LEGO Ninjago mostly continues the franchise tradition of its comedy actually being funny, and sometimes it's very, very funny—if someone put a gun to my head and demanded I make a listicle of the Top Ten Best LEGO Franchise Moments or whatever, LEGO Ninjago would get at least one, and pretty dang high up, too—seriously, like "#3 or 4"—when it reveals precisely what its "Ultimate Weapon" summons.  That's geneuinely great, and an unappreciated way it's great is that you realize, only seconds before the movie demonstrates its power, what the Weapon actually, physically is, but those seconds of dawning glee are wonderful.  This moment shares with the best of the rest of LEGO Ninjago's humor a conceptual and visual basis; everything else here that's remotely great is in some way like it, like a splitscreen gag, or the unending and physically-implausible barrage of missiles vomiting forth from Lloyd's giant robot, or a blast-cut montage of fake chop-socky flicks—in other words, things that actually recall that LEGO Ninjago is supposed to be a blenderized and culturally-indistinct parody of East Asian B-cinema and things inspired by East Asian B-cinema, ranging from Shaw Bros films to Japanese tokasatsu shows to mecha anime to American knock-offs.  (The culturally-indistinct part is conceivably kind of a problem; at the very least, an indication that less love and knowledge went into this parody than, for example, the parody of Batman that runs throughout the other three LEGO films.  Even so, it's still the source of most of the best jokes, and doesn't necessarily feel unloving or unknowledgeable.)

Unfortunately, the balance of LEGO Ninjago's comedy (the vast majority, probably) is taken up with staler dialogue-driven jokes, like reducing Garmadon from a demon to a harried manager or an absentee suburban parent, depending on the precise function of the scene (and who, for some reason, appears to be trying to do an impression of Will Arnett's Batman).  This is the mainstay, existing alongside puns and outright non sequiturs, which include most of the song cues.  Quality varies: Wu's flute solo'd "Hard Knock Life" is pretty excellent (though the dissolve-heavy montage it plays through makes it feel more like it's actually in the former category of "martial arts cinema parody").  It tends to work well enough, but it's mostly stuff the Austin Powers films already did better, ages ago, and the worst of it is genuinely damaging and terrible, especially a film-long running gag in which Garmadon insists his son's name is pronounced "Luh-loyd," a thing which tends to make every single scene at least partway obnoxious, and, as far as I can tell, never even arrives at the holy moment I presumed it was going to plagiarize from The Last Crusade.  ("Indiana... let it go.")  Rather, LEGO Ninjago concludes with sentiment stacked atop sentiment, so gooey and longwinded about it you start to assume it's a joke.  Astonishingly, it isn't; it just isn't good.

Meanwhile, this film's cast could have probably been pared down to three people and nobody would have noticed.  Lloyd's ninja teammates (Michael Pena! Kumail Nanjiani! Fred Armisen! two people I've never heard of!) are so anonymous you might find yourself annoyed on behalf of the show's professional voice actors, who, under the circumstances, might as well have gotten the paycheck instead of the movie stars.  They're here to be objects, mostly, and the best it ever does with them is remembering that in the show Ice Ninja Zane (Zach Woods) is a robot, which is apparently a secret.  This intermittently manifests in the kind of fun obviousness all the LEGO movies traffick in, at least until the cute ambiguity is resolved and/or the screenplay forgets he was hiding his metallic identity.  Fair enough: the fact of their secret identities as high school students is something the film cares about so little I'm surprised it bothers establishing it.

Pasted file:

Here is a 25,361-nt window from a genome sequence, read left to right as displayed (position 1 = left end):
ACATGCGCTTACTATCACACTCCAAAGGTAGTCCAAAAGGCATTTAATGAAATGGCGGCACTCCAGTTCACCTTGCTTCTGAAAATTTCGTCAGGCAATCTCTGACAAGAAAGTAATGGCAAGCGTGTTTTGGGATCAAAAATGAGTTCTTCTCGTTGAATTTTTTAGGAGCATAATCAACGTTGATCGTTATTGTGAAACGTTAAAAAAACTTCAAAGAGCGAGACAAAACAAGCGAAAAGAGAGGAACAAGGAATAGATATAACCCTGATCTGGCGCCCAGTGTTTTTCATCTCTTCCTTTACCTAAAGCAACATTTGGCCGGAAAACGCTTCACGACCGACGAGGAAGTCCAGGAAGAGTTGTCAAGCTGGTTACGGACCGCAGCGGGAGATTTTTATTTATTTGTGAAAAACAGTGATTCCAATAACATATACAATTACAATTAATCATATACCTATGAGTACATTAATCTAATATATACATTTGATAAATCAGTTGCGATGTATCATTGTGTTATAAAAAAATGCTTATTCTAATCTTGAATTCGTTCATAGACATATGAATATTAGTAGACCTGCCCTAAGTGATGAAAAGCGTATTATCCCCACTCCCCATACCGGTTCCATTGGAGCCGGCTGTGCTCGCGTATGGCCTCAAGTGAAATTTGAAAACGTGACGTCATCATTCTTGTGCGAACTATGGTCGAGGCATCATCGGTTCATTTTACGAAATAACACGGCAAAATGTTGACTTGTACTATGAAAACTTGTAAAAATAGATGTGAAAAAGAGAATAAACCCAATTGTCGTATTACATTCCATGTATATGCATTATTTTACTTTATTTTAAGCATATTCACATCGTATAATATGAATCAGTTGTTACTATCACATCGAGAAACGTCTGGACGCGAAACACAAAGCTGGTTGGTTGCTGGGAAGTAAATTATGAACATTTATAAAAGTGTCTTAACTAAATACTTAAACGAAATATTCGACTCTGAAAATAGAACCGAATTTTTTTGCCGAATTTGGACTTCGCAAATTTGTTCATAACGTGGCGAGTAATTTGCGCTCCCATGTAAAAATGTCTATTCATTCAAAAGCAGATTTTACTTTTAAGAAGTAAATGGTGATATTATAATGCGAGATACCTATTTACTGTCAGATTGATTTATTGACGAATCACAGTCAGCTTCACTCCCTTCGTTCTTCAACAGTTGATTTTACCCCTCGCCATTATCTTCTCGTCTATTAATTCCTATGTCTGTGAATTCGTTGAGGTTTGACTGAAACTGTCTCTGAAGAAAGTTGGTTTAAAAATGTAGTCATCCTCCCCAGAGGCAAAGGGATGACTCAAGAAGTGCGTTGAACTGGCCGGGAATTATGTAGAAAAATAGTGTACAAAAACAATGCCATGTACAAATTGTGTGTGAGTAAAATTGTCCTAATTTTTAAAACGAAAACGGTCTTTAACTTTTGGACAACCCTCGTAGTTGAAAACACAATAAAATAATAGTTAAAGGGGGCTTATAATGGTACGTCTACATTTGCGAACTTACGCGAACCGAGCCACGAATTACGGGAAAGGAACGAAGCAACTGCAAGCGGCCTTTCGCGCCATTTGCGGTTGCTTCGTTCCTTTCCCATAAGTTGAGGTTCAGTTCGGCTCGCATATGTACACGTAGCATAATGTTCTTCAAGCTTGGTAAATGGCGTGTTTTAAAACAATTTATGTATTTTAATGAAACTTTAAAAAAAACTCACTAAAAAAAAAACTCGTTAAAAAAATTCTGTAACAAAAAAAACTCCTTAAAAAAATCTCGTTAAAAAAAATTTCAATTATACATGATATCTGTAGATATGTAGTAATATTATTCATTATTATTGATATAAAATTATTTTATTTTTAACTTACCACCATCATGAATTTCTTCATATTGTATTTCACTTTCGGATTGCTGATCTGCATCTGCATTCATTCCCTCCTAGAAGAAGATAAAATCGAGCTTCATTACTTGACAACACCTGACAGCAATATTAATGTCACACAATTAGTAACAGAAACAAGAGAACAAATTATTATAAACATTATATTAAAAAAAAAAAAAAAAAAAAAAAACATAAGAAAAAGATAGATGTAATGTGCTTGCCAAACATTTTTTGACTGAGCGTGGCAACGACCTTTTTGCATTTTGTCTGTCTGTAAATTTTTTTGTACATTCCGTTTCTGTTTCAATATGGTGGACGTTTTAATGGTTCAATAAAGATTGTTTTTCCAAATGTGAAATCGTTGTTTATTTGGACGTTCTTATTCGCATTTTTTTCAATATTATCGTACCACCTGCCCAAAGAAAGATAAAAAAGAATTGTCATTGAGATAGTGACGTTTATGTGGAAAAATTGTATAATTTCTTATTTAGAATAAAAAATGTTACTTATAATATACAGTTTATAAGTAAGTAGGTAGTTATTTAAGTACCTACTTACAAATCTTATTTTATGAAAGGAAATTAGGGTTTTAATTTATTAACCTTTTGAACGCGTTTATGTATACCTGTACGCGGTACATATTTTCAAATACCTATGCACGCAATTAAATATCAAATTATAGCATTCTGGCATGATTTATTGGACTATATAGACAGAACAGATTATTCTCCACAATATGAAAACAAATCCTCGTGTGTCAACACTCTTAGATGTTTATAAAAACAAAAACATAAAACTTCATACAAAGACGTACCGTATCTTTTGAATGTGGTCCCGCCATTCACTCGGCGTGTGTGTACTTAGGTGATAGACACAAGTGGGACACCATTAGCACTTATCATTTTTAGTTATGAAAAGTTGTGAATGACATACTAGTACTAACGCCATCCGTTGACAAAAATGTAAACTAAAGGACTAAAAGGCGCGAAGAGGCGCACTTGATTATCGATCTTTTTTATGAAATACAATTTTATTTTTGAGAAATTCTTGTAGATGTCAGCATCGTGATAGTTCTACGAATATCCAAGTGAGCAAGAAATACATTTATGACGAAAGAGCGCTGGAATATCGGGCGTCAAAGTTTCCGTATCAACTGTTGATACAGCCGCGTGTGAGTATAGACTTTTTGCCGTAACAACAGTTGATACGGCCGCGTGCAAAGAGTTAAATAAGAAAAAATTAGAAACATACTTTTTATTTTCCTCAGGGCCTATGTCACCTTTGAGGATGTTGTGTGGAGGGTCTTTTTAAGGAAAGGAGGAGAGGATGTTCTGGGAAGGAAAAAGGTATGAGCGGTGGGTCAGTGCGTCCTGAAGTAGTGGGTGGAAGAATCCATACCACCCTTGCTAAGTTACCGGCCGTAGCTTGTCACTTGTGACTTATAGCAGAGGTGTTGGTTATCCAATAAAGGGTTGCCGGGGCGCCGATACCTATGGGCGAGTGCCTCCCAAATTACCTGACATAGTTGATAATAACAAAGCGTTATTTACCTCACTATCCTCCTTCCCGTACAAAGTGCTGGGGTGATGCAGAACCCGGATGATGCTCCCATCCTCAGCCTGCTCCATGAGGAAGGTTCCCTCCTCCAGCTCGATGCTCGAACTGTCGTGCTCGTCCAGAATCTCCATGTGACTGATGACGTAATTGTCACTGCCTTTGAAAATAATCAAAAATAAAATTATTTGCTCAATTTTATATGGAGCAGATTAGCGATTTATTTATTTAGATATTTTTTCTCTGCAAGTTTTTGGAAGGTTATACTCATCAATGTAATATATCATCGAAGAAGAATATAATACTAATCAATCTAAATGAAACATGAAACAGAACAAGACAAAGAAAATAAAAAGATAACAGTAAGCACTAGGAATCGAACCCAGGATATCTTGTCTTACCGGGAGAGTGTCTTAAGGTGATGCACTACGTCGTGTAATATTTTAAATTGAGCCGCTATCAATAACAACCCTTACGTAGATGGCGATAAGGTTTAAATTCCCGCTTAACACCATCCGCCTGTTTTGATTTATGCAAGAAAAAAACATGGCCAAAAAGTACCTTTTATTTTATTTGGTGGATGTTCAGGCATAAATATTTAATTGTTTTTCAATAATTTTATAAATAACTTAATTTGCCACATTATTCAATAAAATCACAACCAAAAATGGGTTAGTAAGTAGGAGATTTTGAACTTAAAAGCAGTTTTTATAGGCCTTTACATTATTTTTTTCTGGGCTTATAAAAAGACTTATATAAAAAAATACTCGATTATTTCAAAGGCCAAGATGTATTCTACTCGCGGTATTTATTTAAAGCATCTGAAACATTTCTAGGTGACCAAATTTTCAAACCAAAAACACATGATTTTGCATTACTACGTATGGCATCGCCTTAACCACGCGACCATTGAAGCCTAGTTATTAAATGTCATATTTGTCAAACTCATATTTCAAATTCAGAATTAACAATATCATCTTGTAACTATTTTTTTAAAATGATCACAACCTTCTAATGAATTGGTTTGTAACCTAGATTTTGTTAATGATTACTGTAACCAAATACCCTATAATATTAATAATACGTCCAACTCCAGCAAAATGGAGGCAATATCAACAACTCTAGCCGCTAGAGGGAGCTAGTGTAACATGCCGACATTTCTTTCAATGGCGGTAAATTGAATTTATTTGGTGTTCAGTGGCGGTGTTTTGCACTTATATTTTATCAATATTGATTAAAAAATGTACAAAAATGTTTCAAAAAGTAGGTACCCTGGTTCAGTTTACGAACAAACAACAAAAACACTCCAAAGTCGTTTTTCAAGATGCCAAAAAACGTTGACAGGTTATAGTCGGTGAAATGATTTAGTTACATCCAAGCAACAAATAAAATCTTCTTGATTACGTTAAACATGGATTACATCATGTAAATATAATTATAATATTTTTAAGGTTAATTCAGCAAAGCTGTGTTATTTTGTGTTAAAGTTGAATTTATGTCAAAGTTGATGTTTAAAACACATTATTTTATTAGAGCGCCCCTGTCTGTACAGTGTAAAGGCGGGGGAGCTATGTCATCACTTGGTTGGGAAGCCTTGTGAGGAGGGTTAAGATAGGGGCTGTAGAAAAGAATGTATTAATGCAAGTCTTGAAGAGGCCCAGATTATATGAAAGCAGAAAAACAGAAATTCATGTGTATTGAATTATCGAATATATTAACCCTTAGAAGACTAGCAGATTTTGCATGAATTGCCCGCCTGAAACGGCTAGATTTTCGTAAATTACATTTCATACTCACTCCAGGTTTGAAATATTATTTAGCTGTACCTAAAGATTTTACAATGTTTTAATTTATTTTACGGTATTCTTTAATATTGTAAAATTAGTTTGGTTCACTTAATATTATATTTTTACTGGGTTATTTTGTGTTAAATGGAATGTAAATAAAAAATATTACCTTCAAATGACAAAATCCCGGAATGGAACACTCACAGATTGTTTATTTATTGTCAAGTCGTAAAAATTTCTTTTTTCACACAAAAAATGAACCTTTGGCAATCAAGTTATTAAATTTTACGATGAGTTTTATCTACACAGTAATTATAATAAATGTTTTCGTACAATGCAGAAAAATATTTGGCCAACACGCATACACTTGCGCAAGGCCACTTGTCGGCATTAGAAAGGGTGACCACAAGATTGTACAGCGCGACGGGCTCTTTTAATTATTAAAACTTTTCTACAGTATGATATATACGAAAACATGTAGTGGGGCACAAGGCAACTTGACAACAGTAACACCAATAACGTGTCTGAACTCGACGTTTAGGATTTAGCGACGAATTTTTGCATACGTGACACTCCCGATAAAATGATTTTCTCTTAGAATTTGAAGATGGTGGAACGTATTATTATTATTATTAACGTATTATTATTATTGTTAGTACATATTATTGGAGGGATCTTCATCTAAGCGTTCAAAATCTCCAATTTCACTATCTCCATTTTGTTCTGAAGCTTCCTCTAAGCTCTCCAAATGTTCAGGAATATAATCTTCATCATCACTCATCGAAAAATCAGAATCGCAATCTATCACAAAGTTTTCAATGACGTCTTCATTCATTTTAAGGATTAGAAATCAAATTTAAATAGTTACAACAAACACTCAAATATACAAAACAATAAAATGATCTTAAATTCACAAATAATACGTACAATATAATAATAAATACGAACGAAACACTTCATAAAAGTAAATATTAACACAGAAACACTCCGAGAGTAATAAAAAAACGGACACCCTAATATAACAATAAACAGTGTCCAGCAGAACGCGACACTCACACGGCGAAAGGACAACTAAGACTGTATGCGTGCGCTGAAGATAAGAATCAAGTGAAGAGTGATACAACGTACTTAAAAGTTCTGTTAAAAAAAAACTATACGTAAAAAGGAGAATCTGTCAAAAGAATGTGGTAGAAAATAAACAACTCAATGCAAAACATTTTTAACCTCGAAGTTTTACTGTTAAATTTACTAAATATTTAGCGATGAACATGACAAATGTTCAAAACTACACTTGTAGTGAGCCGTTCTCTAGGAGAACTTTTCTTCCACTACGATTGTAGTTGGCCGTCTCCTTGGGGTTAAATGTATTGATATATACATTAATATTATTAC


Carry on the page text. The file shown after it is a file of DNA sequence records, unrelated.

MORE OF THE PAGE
Speaking of things the movie absolutely does not care about, there's its live-action framing sequence, evidently nothing but an excuse to get Chan on screen in the flesh.  It involves some loser kid wandering into the shop from Gremlins and getting a life lesson about standing up to bullies, or something, and it couldn't possibly connect less with the theme that the film actually explores; one presumes it's because although The LEGO Movie taught us that the problem of your dad not letting you play with his toys is maybe the one familial problem that can be solved by playing with toys, "my father lives on the other side of the bay and doesn't love me" can't.  A LEGO film that actually engaged with the escapism of fantasy and the bitterness of reality (not to mention what it means to be more concerned with the father who isn't there than the mother (Olivia Munn) who is) would be interesting; but it's not on-brand.  It's the worst thing in the movie by a mile, constantly sitting there in the back of your mind and reminding you that the animated middle is pointless in context; and it even somewhat ruins the best thing about the movie, which is that, of all the LEGO films, this one's the most plausible as a one-to-one representation of childhood play, with a story that mostly makes sense and (more importantly) makes sense in the right ways, with the action sticking to a single universe, its anachronisms and jokes still being mostly credible as arising from a kid's imagination.

Perhaps because of this, it's not in any sense a true failure, though it becomes less and less enjoyable the longer it goes on (as the twist on Wu's Ultimate Weapon suggests, it peaks almost painfully early).  It's the weakest of the LEGO films as cinema, with editing that sometimes turns the action into a slurry, and, while still fun to look at, it's somehow never as boldly and poppily colorful or as careful with lighting or framing as its franchise-mates; oddly, the water and fire in this LEGO movie are real (that is, CG) water and fire, a decision that seems completely unmotivated and I suppose represents no more than a change for change's sake at Animal Logic, or maybe they just wanted to demonstrate they could render fluid, flames, smoke, etc.  Anyway, it's blatantly the weakest as a comedy.  It's even the weakest as an emotion machine—that might be the biggest gap of all.  (Even LEGO Batman's feelings felt real, as opposed to the unadorned building blocks of a DUPLO screenplay.)  But it has its compensations, and it's okay.

Score: 6/10